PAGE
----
How to Reduce the Risk of Burnout

Burnout at work image

Are you worried about burning out? When I started my first full-time job after college in 2007, it was the furthest thing from my mind. I was full of energy, excited about the work that I would be doing and eager to succeed. But within a year, I found myself completely exhausted and constantly stressed. I no longer enjoyed working and, regardless of how many hours I put in, I just wasn’t getting the results I expected. Unable to face another day in the office, I handed in my resignation. I had reached burnout. 

What is burnout?

What is burnout

According to the World Health Organisation (WHO), burnout is a result of chronic workplace stress and has three main characteristics:

  1. Feeling exhausted or having a lack of energy.
  2. Feeling negative about your job, or feeling detached from work.
  3. Being less effective or productive at work

 

It is normal to have good and bad days at work, but if the bad days become more regular and frequent, it is time to take a step back and look at what changes you can make to avoid reaching burnout.

How to reduce the risk of burnout

  1. Find a way to disconnect from work
  2. Take regular breaks during the working day
  3. Track your time
  4. Take a day off
  5. Ask for help

 

Find a way to disconnect from work

Constant connectivity to work leaves no time to restore your energy levels. The advances in the digital workplace are fantastic, allowing us to work from anywhere at any time. But this needs to be managed so that it doesn’t turn from a benefit to a burden. A daily routine is a great way to do this. Decide in advance what disconnecting from work means for you. For some people, it might be the single act of closing email for the day. Other people may also need to consciously disconnect their mind so that they aren’t thinking about the to-do list after they turn off the laptop. Be honest with yourself about what you need and identify what steps you need to take. Don’t worry if it isn’t perfect the first day or even the second. Refine your routine over time until you find the sweet spot that works for you.

Take regular breaks during the working day

Taking regular breaks supports your mental and physical energy throughout the day, allowing you to perform better without teetering on exhaustion. Schedule a lunchtime meeting with yourself every day and eat away from your workplace. Micro breaks of 5 to 10 minutes are also an excellent way to manage your energy throughout the day. Set a couple of alarms to remind yourself to step away from work. Get up and move about for a few minutes. If you are heavily reliant on a computer or laptop for work, this will also help combat screen fatigue.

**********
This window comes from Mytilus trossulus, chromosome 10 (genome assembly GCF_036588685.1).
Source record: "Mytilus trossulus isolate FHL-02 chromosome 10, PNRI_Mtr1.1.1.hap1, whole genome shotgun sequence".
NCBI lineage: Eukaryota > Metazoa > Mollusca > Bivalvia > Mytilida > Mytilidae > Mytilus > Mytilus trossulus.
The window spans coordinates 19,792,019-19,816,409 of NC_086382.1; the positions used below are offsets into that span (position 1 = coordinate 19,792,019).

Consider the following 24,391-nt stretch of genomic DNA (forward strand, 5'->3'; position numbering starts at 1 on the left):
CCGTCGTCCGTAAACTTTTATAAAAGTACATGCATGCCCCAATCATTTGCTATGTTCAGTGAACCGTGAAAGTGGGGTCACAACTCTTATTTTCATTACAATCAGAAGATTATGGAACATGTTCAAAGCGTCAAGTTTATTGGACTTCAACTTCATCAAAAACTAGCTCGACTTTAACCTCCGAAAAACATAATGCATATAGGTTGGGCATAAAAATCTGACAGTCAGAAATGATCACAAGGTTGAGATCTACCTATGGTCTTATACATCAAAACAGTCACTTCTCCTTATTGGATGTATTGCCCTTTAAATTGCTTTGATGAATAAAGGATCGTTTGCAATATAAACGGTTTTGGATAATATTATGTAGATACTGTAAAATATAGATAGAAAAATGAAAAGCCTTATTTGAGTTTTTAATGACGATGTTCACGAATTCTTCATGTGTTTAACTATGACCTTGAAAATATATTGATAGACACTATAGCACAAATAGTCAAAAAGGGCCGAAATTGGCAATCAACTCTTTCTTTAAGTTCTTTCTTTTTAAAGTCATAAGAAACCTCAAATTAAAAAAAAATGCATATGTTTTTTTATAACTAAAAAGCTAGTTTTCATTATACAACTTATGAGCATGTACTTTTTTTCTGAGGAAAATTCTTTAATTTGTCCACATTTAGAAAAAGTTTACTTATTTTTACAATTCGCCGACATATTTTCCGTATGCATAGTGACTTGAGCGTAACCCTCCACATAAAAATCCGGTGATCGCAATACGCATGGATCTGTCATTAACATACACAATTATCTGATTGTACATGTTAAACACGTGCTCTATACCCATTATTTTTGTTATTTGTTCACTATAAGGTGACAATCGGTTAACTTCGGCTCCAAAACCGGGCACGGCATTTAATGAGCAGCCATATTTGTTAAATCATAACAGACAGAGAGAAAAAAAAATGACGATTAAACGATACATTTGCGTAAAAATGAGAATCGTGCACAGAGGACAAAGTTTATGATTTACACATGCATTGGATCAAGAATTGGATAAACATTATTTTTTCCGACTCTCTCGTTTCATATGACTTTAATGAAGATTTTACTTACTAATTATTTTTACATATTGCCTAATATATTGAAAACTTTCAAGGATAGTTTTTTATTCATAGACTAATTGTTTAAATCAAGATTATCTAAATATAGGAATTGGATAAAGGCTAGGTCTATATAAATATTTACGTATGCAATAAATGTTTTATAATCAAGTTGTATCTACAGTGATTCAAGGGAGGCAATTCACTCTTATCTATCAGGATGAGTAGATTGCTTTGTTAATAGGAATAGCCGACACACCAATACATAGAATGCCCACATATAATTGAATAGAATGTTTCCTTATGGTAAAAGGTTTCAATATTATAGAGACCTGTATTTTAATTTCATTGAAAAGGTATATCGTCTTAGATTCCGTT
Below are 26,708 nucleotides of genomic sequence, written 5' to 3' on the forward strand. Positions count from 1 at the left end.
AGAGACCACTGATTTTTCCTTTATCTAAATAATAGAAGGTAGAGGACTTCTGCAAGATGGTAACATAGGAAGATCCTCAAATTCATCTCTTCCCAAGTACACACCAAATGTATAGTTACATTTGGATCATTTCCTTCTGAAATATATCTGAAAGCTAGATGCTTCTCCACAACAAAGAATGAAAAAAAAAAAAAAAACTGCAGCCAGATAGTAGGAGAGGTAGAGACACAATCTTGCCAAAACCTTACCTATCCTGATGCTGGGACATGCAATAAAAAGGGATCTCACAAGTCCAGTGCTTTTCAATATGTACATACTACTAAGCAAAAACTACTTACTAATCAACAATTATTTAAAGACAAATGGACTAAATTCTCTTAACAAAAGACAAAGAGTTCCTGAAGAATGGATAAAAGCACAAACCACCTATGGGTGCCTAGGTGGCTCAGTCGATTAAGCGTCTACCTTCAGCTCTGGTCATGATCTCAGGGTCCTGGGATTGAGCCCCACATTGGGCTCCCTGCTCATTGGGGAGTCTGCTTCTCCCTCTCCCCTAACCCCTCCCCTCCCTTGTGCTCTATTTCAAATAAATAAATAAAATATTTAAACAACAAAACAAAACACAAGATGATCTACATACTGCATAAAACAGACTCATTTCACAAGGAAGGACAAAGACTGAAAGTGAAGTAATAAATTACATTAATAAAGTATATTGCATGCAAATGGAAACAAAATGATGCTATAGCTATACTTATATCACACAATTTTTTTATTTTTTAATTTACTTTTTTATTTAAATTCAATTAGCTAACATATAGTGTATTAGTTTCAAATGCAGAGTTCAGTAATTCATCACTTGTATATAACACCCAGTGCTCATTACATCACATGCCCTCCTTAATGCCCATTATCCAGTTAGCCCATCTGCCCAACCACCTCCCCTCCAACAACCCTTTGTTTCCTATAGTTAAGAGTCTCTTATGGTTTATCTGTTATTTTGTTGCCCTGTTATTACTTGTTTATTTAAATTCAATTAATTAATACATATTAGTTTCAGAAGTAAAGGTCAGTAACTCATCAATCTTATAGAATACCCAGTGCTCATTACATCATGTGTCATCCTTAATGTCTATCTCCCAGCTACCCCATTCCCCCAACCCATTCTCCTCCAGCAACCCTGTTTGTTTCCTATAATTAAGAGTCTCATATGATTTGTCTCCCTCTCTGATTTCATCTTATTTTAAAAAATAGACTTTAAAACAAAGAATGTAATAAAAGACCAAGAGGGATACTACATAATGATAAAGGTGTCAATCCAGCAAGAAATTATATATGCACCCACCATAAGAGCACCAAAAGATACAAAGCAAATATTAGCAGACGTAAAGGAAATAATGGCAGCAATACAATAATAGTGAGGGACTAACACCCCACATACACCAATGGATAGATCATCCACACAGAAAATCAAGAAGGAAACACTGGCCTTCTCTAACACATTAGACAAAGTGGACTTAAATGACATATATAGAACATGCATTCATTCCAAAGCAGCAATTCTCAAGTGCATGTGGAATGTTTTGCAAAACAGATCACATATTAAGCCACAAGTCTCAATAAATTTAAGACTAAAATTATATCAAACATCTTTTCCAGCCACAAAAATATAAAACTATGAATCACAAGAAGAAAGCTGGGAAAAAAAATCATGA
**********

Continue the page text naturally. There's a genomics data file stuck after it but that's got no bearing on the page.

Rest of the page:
Track your time

Tracking your time each week helps to reduce the risk of burnout in many ways. First, it brings awareness to the amount of time you are working. There is nothing wrong with working longer hours from time to time, but if you are consistently working more than planned, you have less time for everything else. By tracking your time, you can identify when this is happening and take steps to address it. The second benefit of tracking your time is that it allows you to see if you are spending a lot of energy on things that are of low value. If too much time is spent doing “busy work” instead of getting the essential things done, it will result in more stress and unplanned overtime. Reflecting on the week will help you see if this is happening. The final way tracking time helps prevent burnout is that it highlights the progress made during the week. Reviewing your accomplishments, big and small, at the end of the week will give you that sense of “a job well done“ and make it easier to switch off.

Take a day off image

Take a day off

Taking a day off work mid-week is a great way to avoid burnout, especially if you have a lot on your plate. Often people take time off in weekly blocks or don’t do it all. But a single day off can give you that extra bit of space to recharge when you need it most. Stepping away during a busy period at work also allows you to get some perspective that isn’t possible when working on getting through the long list of tasks. You’ll return with more energy – and possibly even some new ideas.

Ask for help

If you are doing all of these things and still feel like you are heading for burnout, it is time to ask for help. It may be that your workload is unrealistic, or perhaps there is an opportunity to manage your time better. Either way, nothing will change until you take action. If you are working in a team, the first person to speak with is your manager. If you are working alone, you could talk with someone you trust to discuss your work with or a coach.

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Burnout can happen at any stage in your career, regardless of your job or industry. My experience in 2007 would be the first of multiple times I pushed myself to burnout in pursuit of career success. But the success only came when I learned how to achieve my work goals sustainably over the long term. If you feel like you are close to burnout, then follow the steps above and, most importantly, ask for help if you need it.